Temporal Distortion

By Phil Plait | February 14, 2012 9:55 am

Time lapse photographer Randy Halverson of Dakotalapse has done it again: an astonishing and beautiful video called "Temporal Distortion".

Lovely, isn’t it? And the music was specially commissioned to Bear McCreary, who did the music for "Battlestar Galactica" and "The Sarah Conner Chronicles".

I love the meteor at 55 or so seconds into the video that leaves what’s called a persistent train, or a trail that lasts for several minutes. In the time lapse you can see the vapor trail twist and turn as high-altitude winds push on it. I wrote about this before when Randy posted a still picture that eventually wound up in this video, and he graciously acknowledges me on his Vimeo page for the video.

I also noticed a flashing object at 3:38, going right past a bright star (which is Altair, by the way). See it? I think it might be a tumbling satellite, which changes brightness as it orbits end-over-end. It moves pretty slowly, so it must be in a high orbit. Just before that, at 3:25, he has a great view of the constellation Cygnus, the Swan, and you can just see the pink glow of the famous North American Nebula.

This is a great video, and there’s more too: Randy’s made an extended cut which is 23 minutes long! You can buy it on his website. After all, my one complaint about these time lapse videos is they’re never long enough.

Related posts:

A meteor’s lingering tale
Another jaw-dropping time lapse video: Tempest
Gorgeous Milky Way time lapse
The fiery descent of Atlantis… seen from space!
Meteor propter hoc

CATEGORIZED UNDER: Astronomy, Pretty pictures

Comments (16)

  1. Tim

    wow. i’ve seen many great time lapses before and this is probably my favorite one. the motion of the foreground and background at different speeds is just amazing! i need to fly out to North/South Dakota to see that sky!

  2. Chris Martin

    Makes you realize that that galaxy we call the Milky Way is really out there!

  3. Ann

    Yes, but the question is, do you see Jesus in your burnt toast as well?

  4. David C.

    having lived all my life near sea level, though a good part in the country, it wasn’t until I drove out to Colorado, did I REALLY see the Milky Way, and the stars; thanks for reminding me what I have been missing;

  5. Erm, Phil, it’s not the North American Nebula, it’s called the North America Nebula.
    Beautiful presentation, thanks for sharing it with us!

  6. Captain Disillusion

    At the climax of the music (3:25), when the sky fills the frame, it almost seems like there’s slight parallax happening with some of the stars. Is that because of Earth moving through its orbit? Or is it all in my head?

  7. Fritriac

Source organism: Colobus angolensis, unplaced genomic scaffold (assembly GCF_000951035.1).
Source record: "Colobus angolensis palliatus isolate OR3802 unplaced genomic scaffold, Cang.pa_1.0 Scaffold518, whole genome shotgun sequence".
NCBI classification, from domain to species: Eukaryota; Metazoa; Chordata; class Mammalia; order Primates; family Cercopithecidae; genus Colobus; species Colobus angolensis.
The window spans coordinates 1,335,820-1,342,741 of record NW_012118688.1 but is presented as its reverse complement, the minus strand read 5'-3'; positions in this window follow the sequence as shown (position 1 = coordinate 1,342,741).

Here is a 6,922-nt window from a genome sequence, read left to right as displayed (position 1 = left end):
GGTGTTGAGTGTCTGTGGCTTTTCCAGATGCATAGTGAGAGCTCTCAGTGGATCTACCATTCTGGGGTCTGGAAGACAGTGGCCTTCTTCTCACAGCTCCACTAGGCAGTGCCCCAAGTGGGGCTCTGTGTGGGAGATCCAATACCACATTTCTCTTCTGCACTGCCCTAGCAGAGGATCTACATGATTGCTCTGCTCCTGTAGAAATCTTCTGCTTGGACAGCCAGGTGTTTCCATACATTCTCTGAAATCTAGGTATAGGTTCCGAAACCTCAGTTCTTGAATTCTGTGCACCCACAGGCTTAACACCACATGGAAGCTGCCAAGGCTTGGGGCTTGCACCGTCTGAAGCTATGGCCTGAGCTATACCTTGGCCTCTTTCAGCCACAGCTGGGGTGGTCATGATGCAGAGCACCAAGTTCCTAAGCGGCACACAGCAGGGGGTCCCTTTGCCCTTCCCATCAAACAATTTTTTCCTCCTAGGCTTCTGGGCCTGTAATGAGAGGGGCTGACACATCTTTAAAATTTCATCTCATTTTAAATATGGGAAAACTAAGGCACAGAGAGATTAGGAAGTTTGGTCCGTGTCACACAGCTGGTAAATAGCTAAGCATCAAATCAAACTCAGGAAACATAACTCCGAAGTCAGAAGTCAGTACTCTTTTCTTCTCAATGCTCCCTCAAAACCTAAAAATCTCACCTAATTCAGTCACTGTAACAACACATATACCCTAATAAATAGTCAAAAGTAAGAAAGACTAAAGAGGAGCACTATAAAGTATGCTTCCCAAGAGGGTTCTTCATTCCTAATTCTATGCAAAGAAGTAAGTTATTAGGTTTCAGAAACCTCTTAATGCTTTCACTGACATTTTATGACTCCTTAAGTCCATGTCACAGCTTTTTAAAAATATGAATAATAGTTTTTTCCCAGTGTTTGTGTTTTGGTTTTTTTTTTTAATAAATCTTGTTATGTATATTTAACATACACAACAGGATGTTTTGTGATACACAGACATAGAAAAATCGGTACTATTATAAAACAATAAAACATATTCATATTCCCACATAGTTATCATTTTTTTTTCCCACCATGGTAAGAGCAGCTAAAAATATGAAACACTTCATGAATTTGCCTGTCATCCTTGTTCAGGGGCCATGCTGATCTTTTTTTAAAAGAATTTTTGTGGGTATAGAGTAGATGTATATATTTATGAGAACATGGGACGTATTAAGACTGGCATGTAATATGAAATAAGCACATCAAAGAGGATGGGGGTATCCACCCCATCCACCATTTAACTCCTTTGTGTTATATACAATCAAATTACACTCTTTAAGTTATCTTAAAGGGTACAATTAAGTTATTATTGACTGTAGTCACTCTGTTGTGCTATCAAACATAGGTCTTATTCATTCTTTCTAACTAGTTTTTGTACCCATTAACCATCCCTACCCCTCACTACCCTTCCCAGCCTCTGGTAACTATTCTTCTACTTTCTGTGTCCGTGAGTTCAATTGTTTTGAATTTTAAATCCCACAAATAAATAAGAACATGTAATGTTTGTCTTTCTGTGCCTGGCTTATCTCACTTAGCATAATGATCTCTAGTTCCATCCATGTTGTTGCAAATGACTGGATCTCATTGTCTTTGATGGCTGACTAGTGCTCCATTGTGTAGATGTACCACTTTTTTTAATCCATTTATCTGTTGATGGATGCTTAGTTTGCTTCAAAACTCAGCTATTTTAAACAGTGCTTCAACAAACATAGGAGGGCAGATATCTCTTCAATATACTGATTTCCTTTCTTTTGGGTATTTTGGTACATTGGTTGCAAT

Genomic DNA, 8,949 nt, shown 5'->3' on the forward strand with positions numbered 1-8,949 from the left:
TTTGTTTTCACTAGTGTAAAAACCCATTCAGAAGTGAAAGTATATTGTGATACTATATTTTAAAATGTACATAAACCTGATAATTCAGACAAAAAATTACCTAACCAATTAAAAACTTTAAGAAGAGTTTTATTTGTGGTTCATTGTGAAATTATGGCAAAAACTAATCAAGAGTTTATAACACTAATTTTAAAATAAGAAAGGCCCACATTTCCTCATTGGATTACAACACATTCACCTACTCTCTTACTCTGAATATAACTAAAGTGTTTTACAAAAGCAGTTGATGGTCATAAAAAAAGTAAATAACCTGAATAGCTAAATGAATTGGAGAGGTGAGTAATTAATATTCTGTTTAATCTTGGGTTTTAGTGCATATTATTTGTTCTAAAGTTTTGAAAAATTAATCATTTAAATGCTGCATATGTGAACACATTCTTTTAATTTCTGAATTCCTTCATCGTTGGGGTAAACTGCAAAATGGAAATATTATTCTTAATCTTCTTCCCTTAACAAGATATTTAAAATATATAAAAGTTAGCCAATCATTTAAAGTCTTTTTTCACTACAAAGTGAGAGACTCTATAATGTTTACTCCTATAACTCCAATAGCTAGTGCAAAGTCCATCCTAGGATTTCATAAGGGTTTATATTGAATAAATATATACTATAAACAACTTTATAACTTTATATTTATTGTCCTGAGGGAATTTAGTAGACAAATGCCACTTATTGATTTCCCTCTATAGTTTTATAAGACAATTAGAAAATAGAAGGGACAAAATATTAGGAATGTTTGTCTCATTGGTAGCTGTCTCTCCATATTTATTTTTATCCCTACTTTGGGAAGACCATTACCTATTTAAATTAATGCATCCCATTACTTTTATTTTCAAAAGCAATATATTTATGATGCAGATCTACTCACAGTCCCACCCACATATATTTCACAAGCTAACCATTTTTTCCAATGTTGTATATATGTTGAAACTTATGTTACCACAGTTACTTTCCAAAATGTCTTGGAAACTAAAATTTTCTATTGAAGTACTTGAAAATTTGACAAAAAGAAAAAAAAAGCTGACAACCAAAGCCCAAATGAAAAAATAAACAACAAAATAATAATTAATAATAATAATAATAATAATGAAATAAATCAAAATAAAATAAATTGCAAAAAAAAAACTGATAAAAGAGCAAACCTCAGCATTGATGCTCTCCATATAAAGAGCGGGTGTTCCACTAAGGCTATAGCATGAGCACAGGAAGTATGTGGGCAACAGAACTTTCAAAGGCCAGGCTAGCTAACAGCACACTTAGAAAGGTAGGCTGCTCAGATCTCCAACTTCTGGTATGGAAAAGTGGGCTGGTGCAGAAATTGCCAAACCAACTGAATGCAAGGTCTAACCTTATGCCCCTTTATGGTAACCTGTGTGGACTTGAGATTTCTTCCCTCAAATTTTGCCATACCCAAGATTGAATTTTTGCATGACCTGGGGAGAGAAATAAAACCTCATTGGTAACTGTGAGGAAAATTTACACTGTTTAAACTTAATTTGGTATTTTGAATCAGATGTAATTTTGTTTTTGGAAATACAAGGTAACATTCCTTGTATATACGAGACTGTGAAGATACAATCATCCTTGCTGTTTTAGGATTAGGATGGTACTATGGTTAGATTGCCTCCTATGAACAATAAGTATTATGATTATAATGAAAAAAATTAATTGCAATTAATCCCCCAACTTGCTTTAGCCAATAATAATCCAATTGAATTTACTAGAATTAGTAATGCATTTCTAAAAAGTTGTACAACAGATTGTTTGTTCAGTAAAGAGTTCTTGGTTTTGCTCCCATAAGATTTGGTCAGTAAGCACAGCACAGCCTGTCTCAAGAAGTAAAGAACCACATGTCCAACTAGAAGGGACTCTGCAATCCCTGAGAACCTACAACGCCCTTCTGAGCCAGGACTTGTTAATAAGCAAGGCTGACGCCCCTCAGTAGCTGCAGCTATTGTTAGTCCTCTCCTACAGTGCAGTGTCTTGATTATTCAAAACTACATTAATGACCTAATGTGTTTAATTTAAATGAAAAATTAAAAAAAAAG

My God – it’s full of stars! Just sent it to some guys i know who never look upwards generally… 😉

  8. There’s s cool tumbling satellite at 3:36 too! The shot before that he was almost tracking the stars, nice! This is the shot Capt. D. is referring to. It’s in your head, Capt! But that’s OK, cause you have a brain in that head! Important stuff, that!

  9. Michelle

    Bear McCreary + astronomy time lapse = my face just melted off from happiness.

  10. Wow, I echo Michelle. One thing I noticed that seems to be extremely rare in Northern lights. In addition to the common green and rarer red, there is some blue showing up around 1:54. This is amazing…

  11. Beautiful video. And the commissioning of Bear McCreary was genius. He is one of my favourite composers

  12. Jason Heine

    For an original score, it seems very similar to “Ilia’s Theme” from Star Trek: The Motion Picture.

  13. Jason Heine

    After listening to this and “Ilia’s Theme” a bunch of times, they don’t sound as similar as they did before. Anyway, very nice work!

  14. Marlene Ansley

    It’s so beautiful, I feel I’m in another state of consciousness! So beautiful, I cry. I feel sorry for people that cannot see the Milky Way and what about children that grow up in cities with so much light pollution, they can’t even see all that beauty! So glad Halverson did this and his other amazingly beautiful videos so that children AND adults that don’t get out much or to places where they can see the sky good, have a chance to see the majesty and wonder of creation! Thanks so much for sharing with mankind. You’re an artist!! I am trying to share this with everyone I can. I’m like an excited child wanting to share what I see with the world!

  15. Clare Krishan

    Perhaps redundant (if already noted at Discover online) if you’ve encountered it elsewhere
    yet neat it kinda helps put it all in perspective – some of what we see in the night sky aren’t actual physical objects any longer (obliterated 1,000s of light years ago but since they were many more light years distant we’re outta sync) they’re just ephemeral messages we are receptive to because we believe our own eyes.


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